Tony Blair probably doesn't know this, but on the wall of the Legendary Joe Bloggs Incorporated's headquarters in Manchester is a picture of its boss, Shami Ahmed, shaking hands with Michael Portillo, the former defence secretary.
Portillo isn't smiling any more, but life just keeps getting better for the managing director of the jeans and clothing firm that hit the big time with the Madchester music explosion of the late 80s.
Newly-married, with a string of new franchises including sportswear Slazenger, and plans for a chain of shops, Shami (everybody calls him Shami) has been asked to join the Government's New Deal task force, advising on its Welfare to Work programme - apparently at the insistence of the Prime Minister himself.
"I'm not a politically-minded person," he says - just as well, considering he appeared at a Tory party conference only two years ago. "But if I can help in any way for people and for the Government, it would be an honour."
There's something oddly 1980s about Joe Bloggs for a business which thrives in the notoriously fast-moving fashion world. The black and chrome look of its headquarters, Shami's fervent belief in competition and the entrepreneur, belie the bang-up-to-date look of the garishly-coloured clothes.
His rise is a Thatcherite success story. In his - surprisingly modest - office, the MD with a personal fortune of Pounds 50 million and rising runs through it with practised ease: running his family's wholesale business at 15, launching Joe Bloggs at 24, the pop star endorsements, the property deals.
He admits he had a good start. His parents had, from a market stall, built up the thriving Pennywise cash-and-carry business. "They laid the foundations, " he says. And they were prepared to give their eldest son a chance.
"I joined the fashion business not because I wanted to become a success or create a brand. It was more to do with family values, carrying on the business from my father and mother and let them retire. As a good son, I took over the business."
Watching the family business grow gave him an almost compulsive addiction to doing business. He proved a fast learner and something of a natural.
His family moved to Burnley from Karachi in Pakistan when Shami was about four. By his early teens, he was travelling for an hour-and-a-half after school to Manchester to buy and sell in their growing wholesale business. When he left "at 15 or 16" without qualifications he took over that side of the firm.
"I was never really interested in school. I was always at the back of the class, not taking much notice. Teachers didn't really feel I was going to get anywhere.
"At the time I didn't realise how much you could achieve by listening and learning at school. But saying that, I always believed that the real education wasn't in the classroom; it was in the real world. You learn from practical education, practical experience, practical confrontations."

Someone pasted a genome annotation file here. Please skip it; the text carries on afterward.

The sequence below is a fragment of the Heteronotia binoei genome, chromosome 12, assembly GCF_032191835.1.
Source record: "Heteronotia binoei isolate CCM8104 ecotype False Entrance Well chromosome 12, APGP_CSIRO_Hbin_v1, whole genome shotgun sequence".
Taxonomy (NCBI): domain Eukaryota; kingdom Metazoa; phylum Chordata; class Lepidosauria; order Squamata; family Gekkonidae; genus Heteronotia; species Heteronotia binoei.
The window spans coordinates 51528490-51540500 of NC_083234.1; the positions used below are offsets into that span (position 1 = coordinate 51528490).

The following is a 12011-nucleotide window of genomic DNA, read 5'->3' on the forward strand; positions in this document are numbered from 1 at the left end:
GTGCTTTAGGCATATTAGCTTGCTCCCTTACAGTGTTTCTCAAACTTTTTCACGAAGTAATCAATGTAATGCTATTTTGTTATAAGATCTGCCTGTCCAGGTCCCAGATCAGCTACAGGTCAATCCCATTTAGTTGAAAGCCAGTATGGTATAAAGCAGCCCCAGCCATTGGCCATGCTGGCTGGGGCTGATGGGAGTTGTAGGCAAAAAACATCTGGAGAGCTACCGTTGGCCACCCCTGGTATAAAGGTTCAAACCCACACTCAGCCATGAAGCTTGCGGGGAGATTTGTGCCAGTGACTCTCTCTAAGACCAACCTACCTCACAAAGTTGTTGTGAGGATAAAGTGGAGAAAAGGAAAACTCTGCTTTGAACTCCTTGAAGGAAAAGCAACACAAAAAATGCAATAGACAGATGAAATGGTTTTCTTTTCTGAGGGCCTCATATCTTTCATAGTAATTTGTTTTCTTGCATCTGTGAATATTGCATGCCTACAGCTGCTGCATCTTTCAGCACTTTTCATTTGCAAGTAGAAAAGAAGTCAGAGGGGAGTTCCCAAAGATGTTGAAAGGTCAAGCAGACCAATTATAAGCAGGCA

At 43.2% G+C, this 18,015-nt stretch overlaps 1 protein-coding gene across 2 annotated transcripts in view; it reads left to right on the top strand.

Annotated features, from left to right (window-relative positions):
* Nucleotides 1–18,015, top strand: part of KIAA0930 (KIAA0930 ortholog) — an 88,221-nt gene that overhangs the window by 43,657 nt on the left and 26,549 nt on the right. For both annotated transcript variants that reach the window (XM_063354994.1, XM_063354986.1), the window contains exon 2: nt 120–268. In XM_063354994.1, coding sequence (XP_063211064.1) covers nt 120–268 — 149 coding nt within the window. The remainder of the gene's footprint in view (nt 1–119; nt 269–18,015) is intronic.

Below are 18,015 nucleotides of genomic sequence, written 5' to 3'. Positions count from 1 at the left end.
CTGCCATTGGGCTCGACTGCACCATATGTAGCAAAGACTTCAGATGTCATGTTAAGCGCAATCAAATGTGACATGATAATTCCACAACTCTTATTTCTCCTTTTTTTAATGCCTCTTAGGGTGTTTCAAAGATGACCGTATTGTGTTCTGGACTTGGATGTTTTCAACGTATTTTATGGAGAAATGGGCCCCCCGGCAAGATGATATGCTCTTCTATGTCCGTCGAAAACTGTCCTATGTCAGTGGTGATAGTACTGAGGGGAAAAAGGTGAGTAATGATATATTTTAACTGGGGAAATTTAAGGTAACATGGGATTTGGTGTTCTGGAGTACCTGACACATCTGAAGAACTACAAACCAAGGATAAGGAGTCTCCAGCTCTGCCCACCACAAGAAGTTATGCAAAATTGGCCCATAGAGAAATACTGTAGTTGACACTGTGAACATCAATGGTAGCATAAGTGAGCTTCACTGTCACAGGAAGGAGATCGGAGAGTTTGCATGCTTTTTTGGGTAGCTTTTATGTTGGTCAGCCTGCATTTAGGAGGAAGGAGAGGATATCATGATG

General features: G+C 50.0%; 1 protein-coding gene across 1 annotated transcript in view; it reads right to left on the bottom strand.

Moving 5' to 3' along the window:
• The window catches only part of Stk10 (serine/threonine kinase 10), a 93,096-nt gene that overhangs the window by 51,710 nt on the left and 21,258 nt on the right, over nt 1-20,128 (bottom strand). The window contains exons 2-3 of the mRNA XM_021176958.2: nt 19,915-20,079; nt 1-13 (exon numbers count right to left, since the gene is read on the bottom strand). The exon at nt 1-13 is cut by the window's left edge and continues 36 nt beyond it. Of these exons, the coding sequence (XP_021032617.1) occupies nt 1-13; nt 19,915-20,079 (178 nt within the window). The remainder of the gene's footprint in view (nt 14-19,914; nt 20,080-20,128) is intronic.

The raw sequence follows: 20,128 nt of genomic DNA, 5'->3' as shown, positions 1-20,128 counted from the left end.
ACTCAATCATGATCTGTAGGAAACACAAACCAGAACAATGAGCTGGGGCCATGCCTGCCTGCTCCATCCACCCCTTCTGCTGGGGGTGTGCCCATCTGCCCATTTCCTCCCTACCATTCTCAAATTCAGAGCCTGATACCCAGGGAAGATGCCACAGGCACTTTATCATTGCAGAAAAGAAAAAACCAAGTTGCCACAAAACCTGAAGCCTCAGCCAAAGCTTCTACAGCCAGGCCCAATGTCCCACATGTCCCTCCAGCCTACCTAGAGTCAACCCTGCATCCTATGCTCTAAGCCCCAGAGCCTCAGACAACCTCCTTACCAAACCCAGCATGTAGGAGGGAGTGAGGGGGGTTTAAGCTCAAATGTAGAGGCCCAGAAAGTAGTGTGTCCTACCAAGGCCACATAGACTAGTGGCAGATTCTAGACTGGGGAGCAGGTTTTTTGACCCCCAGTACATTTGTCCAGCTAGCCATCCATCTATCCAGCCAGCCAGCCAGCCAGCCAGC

Those "confrontations" taught him early to turn situations to his advantage. "People thought I was a young kid so I didn't know what I was talking about. I used that to my advantage because I was underestimated. Sometimes you can use weaknesses as strengths."
That will be a key message he will bring to the task force when it first meets - that Labour must find a way of tapping the hidden talents of Britain's young people, of motivating them to seize the opportunities he believes are just waiting to be taken.
Shami doesn't need persuading young people have talent - "I see it all day long". His latest signing to follow Prince Naseem and New Order in modelling his clothes is national go-kart star "and future Formula One champion" Lewis Hamilton. Lewis is 12.
"Everybody has got strengths. Sometimes it's a hidden ability or quality that they haven't been able to click into. There are a lot of very talented youngsters in England who sometimes don't realise how talented they are.
"Talent doesn't come from Milan or Paris or London. It can come from Manchester or Burnley or the other side of Scotland. It comes from people."
Shami is still waiting for details of the Welfare to Work programme. But he supports its element of compulsion for those that don't perhaps have the addiction to hard work that he displays.
"You've got to make an effort," he says. "Don't wait for things to turn up. Make them turn up yourself."
It's the kind of pearl of wisdom that Shami excels at - others include "turn every negative into a positive". It's trite but true, and you'd pay a fortune to hear the same from a professional management consultant. Shami learned it himself, the hard way.
He says now that he would send his children to university, but mainly because his business is growing so large that when they come in it will be at a much higher level than he did.
"They would still need the instinct and ability that to me are known as common sense. They say common sense is instinct and enough of it is genius. Common sense is something nobody can teach you. You won't learn it doing a degree. "